Scholars from various institutions gather at an IFYC event to discuss interfaith initiatives on their campuses. (Photo: IFYC)

Current Synergies and Future Collaborations: Possibilities for Peace Studies and Interfaith Leadership

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Current Synergies and Future Collaborations: Possibilities for Peace Studies and Interfaith Leadership

Eboo Patel, President and Founder of Interfaith Youth Core
Kristi Del Vecchio, Academic Initiatives Manager of Interfaith Youth Core

The academic field of Peace Studies continues to advance and evolve, and carries with it an inspiring foundation established by its pioneers. At its highest level, Peace Studies seeks to equip students with non-violent conflict resolution skills, tools for reconciliation and restorative justice, and an awareness of the mechanisms of social change, towards the end of actualizing a more equitable and just world.[1] Methodologically, Peace Studies draws upon any number of disciplines to critically analyze these topics, including Sociology, Philosophy, Communications Studies, International Relations, Foreign Languages, History, Religious Studies, Political Science, and Economics. Given the field’s thoughtful, multidisciplinary, and skills-based approach, it is no surprise that more than four hundred Peace Studies[2] programs have been developed across the globe at both undergraduate and graduate levels.

While an impressive foundation has been established, practitioners within Peace Studies have noted that the field would benefit from a greater consideration of religious and philosophical diversity. In a review of my most recent book, Interfaith Leadership: A Primer, Dr. Betty Reardon claims that religious diversity tends to be undertheorized and underdeveloped in Peace Studies courses. She writes,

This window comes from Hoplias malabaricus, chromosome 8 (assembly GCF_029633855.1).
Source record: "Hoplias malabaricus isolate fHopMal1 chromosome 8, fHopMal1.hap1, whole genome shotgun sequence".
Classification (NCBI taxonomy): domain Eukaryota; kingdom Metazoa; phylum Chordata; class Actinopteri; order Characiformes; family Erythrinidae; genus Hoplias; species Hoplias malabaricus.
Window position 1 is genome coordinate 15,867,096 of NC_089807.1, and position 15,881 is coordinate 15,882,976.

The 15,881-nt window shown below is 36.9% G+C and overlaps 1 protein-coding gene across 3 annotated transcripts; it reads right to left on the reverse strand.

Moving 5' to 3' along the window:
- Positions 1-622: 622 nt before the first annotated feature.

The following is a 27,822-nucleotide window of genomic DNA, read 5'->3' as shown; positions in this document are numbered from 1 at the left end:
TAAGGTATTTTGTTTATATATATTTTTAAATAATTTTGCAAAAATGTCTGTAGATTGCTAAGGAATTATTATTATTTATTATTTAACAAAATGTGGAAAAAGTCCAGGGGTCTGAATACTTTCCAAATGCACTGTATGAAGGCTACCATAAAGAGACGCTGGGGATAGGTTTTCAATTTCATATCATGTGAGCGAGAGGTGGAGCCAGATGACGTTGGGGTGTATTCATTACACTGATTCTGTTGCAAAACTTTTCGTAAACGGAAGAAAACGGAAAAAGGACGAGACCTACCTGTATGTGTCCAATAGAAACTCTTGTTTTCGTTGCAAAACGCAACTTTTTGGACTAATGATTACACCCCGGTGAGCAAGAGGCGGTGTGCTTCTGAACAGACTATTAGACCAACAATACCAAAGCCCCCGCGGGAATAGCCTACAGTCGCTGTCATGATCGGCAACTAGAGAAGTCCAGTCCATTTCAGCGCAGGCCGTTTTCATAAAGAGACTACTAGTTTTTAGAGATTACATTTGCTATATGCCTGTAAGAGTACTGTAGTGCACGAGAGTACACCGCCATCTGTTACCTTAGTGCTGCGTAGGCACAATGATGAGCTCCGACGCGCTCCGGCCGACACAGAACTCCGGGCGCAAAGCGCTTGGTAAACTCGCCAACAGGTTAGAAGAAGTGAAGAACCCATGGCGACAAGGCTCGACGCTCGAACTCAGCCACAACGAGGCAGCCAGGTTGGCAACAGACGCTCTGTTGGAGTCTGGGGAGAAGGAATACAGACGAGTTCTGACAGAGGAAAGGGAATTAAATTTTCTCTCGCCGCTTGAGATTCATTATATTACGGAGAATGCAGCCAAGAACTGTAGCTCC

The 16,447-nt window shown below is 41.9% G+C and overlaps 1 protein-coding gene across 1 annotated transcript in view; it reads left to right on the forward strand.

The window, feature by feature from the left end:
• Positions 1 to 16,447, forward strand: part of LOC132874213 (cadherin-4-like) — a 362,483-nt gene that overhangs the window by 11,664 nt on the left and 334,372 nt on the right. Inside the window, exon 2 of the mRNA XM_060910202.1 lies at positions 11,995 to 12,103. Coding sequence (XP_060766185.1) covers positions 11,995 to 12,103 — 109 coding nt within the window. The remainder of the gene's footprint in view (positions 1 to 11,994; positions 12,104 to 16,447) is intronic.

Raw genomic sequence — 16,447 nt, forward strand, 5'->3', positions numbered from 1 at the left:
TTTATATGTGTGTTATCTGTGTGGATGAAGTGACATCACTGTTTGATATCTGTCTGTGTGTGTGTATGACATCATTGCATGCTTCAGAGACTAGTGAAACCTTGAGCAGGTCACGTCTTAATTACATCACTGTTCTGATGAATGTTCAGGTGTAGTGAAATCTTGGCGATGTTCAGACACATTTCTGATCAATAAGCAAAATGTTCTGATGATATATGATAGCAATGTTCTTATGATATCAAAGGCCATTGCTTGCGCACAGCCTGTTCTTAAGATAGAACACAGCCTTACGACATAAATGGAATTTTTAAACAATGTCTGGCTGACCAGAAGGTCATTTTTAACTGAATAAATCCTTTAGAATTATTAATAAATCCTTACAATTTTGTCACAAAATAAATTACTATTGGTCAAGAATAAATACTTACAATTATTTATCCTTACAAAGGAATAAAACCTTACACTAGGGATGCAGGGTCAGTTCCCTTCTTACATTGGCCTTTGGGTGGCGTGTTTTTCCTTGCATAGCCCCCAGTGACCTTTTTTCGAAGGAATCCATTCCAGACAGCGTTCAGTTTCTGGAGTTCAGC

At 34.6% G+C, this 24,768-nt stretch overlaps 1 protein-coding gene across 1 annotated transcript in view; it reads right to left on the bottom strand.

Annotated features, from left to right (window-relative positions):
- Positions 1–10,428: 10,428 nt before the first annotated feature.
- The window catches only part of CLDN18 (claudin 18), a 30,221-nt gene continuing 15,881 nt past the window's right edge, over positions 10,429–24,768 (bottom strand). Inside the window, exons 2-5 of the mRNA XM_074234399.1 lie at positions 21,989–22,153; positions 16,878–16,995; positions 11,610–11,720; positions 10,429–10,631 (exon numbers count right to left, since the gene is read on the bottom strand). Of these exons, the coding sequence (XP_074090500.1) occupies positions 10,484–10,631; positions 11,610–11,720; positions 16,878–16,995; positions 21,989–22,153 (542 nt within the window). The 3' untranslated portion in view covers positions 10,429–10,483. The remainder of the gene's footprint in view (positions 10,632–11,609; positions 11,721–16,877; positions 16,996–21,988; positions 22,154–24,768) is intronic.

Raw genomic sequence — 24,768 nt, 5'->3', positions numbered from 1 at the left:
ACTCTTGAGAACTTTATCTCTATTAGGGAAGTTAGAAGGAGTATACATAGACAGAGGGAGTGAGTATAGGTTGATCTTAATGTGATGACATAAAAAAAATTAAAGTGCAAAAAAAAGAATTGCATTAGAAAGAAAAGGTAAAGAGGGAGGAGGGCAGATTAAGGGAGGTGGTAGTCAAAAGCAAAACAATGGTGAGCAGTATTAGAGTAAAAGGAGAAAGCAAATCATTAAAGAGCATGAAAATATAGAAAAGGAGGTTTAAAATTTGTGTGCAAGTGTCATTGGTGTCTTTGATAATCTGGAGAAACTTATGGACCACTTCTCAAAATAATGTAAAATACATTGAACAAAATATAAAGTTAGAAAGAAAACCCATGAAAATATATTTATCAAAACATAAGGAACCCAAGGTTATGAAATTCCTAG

Bridging divides in worldviews and values is an area to which insufficient attention has been paid, even by peace education…For all the hailing of culture of peace frameworks and goals, minimal space and time in our curricula is occupied by one of the most significant factors in any culture, fundamental religious and spiritual beliefs and foundational worldviews. In these days when so many political issues, severe social contention and interpersonal violence is articulated and acted out in the name of the basic and contending religious values that comprise a major divide in this society and the world, this gaping hole in peace curricula must be filled.[3]

As Dr. Reardon notes – and as both history and the current news cycle remind us – interactions between people who orient around religion differently often implicate (or are perhaps inseparable from) issues of peace and justice. Our hope is that the theories and methodologies articulated in Interfaith Leadership will serve as one tool to help close the gap that Peace Studies scholars like Dr. Reardon articulate.

“Interfaith,” as defined in this book, refers to interactions between people who orient around religion differently. Interfaith leaders, then, not only concern themselves with the implications of these interactions, but wish to proactively and positively shape them. To do this successfully, we believe — similarly to Peace Studies, in this regard — that interfaith leaders must be equipped with a particular knowledge base and skill set. Interfaith leaders benefit from appreciative knowledge about different religious traditions or worldviews, and, with inspiration from their tradition or worldview, should be able to articulate their own theology or ethic of interfaith cooperation. Interfaith leaders should also have some working knowledge of the history of interfaith cooperation (in the U.S. and beyond), as well as an understanding of the shared values across traditions and worldviews that urge cooperation over conflict (hospitality, service, non-violence, etc.).